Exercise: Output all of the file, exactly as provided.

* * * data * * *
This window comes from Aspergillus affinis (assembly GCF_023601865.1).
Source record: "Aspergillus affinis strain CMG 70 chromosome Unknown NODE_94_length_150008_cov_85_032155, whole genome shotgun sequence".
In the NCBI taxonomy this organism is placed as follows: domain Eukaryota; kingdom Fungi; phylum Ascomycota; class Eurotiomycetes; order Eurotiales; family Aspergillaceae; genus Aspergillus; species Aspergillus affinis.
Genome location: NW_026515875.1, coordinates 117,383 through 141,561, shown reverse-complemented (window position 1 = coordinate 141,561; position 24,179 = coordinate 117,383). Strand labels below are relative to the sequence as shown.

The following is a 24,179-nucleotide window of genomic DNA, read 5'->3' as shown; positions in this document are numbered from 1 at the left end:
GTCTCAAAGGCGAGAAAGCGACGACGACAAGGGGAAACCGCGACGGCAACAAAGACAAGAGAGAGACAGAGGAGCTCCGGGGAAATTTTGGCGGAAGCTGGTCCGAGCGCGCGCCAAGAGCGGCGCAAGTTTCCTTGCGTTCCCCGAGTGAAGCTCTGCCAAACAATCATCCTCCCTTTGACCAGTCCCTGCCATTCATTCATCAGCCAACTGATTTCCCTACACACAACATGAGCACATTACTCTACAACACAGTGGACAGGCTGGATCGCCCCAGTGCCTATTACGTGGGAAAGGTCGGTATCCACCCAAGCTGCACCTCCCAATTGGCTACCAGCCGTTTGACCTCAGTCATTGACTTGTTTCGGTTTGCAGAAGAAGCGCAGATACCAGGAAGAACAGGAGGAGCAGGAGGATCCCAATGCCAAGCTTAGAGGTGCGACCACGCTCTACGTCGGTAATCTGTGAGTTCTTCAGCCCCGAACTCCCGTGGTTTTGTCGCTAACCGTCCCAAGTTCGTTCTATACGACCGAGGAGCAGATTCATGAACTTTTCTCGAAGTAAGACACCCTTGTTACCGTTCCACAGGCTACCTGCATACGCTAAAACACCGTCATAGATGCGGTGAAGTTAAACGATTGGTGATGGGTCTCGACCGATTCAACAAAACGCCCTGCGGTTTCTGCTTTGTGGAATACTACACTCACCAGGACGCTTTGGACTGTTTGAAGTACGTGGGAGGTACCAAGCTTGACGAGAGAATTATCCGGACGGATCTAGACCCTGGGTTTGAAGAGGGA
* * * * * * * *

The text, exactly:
This window comes from Aspergillus affinis (assembly GCF_023601865.1).
Source record: "Aspergillus affinis strain CMG 70 chromosome Unknown NODE_94_length_150008_cov_85_032155, whole genome shotgun sequence".
In the NCBI taxonomy this organism is placed as follows: domain Eukaryota; kingdom Fungi; phylum Ascomycota; class Eurotiomycetes; order Eurotiales; family Aspergillaceae; genus Aspergillus; species Aspergillus affinis.
Genome location: NW_026515875.1, coordinates 117,383 through 141,561, shown reverse-complemented (window position 1 = coordinate 141,561; position 24,179 = coordinate 117,383). Strand labels below are relative to the sequence as shown.

The following is a 24,179-nucleotide window of genomic DNA, read 5'->3' as shown; positions in this document are numbered from 1 at the left end:
GTCTCAAAGGCGAGAAAGCGACGACGACAAGGGGAAACCGCGACGGCAACAAAGACAAGAGAGAGACAGAGGAGCTCCGGGGAAATTTTGGCGGAAGCTGGTCCGAGCGCGCGCCAAGAGCGGCGCAAGTTTCCTTGCGTTCCCCGAGTGAAGCTCTGCCAAACAATCATCCTCCCTTTGACCAGTCCCTGCCATTCATTCATCAGCCAACTGATTTCCCTACACACAACATGAGCACATTACTCTACAACACAGTGGACAGGCTGGATCGCCCCAGTGCCTATTACGTGGGAAAGGTCGGTATCCACCCAAGCTGCACCTCCCAATTGGCTACCAGCCGTTTGACCTCAGTCATTGACTTGTTTCGGTTTGCAGAAGAAGCGCAGATACCAGGAAGAACAGGAGGAGCAGGAGGATCCCAATGCCAAGCTTAGAGGTGCGACCACGCTCTACGTCGGTAATCTGTGAGTTCTTCAGCCCCGAACTCCCGTGGTTTTGTCGCTAACCGTCCCAAGTTCGTTCTATACGACCGAGGAGCAGATTCATGAACTTTTCTCGAAGTAAGACACCCTTGTTACCGTTCCACAGGCTACCTGCATACGCTAAAACACCGTCATAGATGCGGTGAAGTTAAACGATTGGTGATGGGTCTCGACCGATTCAACAAAACGCCCTGCGGTTTCTGCTTTGTGGAATACTACACTCACCAGGACGCTTTGGACTGTTTGAAGTACGTGGGAGGTACCAAGCTTGACGAGAGAATTATCCGGACGGATCTAGACCCTGGGTTTGAAGAGGGA